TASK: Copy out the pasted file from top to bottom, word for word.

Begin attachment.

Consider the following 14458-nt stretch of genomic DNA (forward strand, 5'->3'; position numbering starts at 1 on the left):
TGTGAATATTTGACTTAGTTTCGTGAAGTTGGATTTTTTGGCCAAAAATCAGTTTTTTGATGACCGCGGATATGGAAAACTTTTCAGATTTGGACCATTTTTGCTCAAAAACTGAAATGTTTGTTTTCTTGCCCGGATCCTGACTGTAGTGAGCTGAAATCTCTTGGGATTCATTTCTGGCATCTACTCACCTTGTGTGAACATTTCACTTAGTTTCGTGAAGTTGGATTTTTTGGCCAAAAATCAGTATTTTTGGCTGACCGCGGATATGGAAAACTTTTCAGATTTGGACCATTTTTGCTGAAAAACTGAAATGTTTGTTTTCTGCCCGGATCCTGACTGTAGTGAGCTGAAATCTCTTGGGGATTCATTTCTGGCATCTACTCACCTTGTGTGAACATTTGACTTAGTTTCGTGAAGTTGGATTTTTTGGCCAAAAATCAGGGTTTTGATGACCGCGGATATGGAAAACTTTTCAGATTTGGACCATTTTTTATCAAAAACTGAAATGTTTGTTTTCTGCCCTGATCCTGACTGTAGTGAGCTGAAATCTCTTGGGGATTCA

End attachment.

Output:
Consider the following 14458-nt stretch of genomic DNA (forward strand, 5'->3'; position numbering starts at 1 on the left):
TGTGAATATTTGACTTAGTTTCGTGAAGTTGGATTTTTTGGCCAAAAATCAGTTTTTTGATGACCGCGGATATGGAAAACTTTTCAGATTTGGACCATTTTTGCTCAAAAACTGAAATGTTTGTTTTCTTGCCCGGATCCTGACTGTAGTGAGCTGAAATCTCTTGGGATTCATTTCTGGCATCTACTCACCTTGTGTGAACATTTCACTTAGTTTCGTGAAGTTGGATTTTTTGGCCAAAAATCAGTATTTTTGGCTGACCGCGGATATGGAAAACTTTTCAGATTTGGACCATTTTTGCTGAAAAACTGAAATGTTTGTTTTCTGCCCGGATCCTGACTGTAGTGAGCTGAAATCTCTTGGGGATTCATTTCTGGCATCTACTCACCTTGTGTGAACATTTGACTTAGTTTCGTGAAGTTGGATTTTTTGGCCAAAAATCAGGGTTTTGATGACCGCGGATATGGAAAACTTTTCAGATTTGGACCATTTTTTATCAAAAACTGAAATGTTTGTTTTCTGCCCTGATCCTGACTGTAGTGAGCTGAAATCTCTTGGGGATTCA